Investigative journalism should be a charitable purpose, say peers

Lords Communications Committee says the government should think again about changing the law

House of Lords
House of Lords

The government should consider legislation that allows investigative journalism to be a charitable purpose, according to a House of Lords committee.

A report from the Lords Communications Committee says the Charity Commission should "provide greater clarity" on how far journalism can be charitable under current law.

The committee published the report, The Future of Investigative Journalism, at the end of an inquiry. It says investigative journalism lacks funding and organisational support, and recommends a number of changes to improve it.

One way to redress a shortfall in funding would be to allow charities to carry out investigative journalism, the report says.

It quotes David Levy, head of the Reuters Institute for the Study of Journalism, who told the committee it might be possible for a local newspaper to be charitably funded under current law, but that it would be difficult for charities to carry out investigative journalism at a national level without falling foul of rules governing campaigning.

It also quotes the Charity Law Association, which called for investigative journalism to be recognised as a charitable purpose in its own right.

The government’s position is that it is not "currently inclined to legislate" to allow investigative journalism to be a charitable purpose, the report says. The report calls on the government to reconsider this view.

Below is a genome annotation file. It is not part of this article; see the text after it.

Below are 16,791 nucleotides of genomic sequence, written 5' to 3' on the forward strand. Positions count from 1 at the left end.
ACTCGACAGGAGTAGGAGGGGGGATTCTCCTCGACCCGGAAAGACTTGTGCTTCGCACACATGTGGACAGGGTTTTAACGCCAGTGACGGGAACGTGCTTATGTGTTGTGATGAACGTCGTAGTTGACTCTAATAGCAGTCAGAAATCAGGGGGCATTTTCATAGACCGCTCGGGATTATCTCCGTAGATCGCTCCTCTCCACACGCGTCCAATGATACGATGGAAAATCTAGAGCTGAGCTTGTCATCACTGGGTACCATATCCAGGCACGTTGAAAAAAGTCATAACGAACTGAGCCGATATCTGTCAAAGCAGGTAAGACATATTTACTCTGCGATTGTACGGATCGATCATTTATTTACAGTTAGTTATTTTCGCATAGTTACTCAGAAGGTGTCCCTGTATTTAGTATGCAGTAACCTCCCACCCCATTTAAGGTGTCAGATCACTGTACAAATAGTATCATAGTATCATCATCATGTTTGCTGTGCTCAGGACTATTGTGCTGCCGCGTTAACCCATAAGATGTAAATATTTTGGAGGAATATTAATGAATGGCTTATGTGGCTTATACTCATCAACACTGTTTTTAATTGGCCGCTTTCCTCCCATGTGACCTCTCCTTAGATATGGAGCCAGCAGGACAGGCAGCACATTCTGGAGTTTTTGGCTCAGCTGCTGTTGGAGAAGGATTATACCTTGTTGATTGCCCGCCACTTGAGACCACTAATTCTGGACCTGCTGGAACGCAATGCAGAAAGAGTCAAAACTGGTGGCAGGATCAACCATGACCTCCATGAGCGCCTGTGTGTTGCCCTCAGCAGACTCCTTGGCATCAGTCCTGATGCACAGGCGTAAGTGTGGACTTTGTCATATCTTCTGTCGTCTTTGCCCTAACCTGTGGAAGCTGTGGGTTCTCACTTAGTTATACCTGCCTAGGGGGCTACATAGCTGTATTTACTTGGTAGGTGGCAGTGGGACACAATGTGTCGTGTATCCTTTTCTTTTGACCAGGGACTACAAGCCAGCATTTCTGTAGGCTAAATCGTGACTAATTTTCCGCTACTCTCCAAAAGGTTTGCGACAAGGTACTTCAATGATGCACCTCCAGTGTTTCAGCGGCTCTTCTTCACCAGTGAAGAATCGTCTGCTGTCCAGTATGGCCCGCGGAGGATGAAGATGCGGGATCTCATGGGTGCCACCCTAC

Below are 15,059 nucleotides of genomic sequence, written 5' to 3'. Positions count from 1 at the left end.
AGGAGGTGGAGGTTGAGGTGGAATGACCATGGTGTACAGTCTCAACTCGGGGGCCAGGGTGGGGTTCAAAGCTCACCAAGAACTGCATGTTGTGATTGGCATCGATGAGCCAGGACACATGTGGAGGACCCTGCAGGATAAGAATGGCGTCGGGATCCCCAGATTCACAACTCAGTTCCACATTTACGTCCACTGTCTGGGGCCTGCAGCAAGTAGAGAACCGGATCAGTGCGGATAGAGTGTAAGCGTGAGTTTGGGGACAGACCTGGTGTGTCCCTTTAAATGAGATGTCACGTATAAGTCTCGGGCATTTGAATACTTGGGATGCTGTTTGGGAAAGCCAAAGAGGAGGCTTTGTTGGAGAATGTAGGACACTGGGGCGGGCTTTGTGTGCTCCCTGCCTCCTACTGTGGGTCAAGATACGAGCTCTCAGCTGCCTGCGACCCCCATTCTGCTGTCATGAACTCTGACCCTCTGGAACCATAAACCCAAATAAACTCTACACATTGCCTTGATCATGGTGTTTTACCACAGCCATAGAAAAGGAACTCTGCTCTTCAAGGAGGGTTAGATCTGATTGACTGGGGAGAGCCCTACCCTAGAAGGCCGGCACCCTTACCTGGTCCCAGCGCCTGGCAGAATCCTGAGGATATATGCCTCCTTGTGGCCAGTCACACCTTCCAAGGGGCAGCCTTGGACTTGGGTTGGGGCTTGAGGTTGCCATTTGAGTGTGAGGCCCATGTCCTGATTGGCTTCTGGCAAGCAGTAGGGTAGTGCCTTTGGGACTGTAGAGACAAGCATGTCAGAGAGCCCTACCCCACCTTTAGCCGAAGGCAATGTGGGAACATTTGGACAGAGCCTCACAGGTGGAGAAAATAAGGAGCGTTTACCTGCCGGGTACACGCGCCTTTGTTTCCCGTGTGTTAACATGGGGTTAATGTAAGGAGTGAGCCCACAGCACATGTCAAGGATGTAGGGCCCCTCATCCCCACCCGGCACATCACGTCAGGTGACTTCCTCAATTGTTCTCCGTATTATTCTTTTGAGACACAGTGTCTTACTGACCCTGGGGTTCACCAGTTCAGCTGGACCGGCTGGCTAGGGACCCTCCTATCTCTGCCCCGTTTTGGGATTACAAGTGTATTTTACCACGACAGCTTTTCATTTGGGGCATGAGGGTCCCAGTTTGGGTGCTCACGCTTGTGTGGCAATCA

"We believe that charitable status may be one route to encouraging philanthropic investment in this area and therefore recommend that the government reconsiders its current disinclination to legislate in this area," it says.

"Given the vital contribution of investigative journalism to the well-being of democracy, we also ask the Charity Commission to provide greater clarity in this area and to take into consideration both the current pressures on investigative journalism as well as its democratic importance when interpreting the relevant legislation."

It also says it might be possible under current law to use philanthropic funds to support other types of not-for-profit organisation.

"Some of the alternatives to charitable ownership, such as the employee-owned model of the Camden New Journal and the West Highland Free Press, are not charities but could still be possible beneficiaries of philanthropy," the report says.

"The model of an industrial and provident society (they can, but need not also be, a charity and hence subject to Charity Commission rules) is probably the type of alternative structure which is most relevant in this context."

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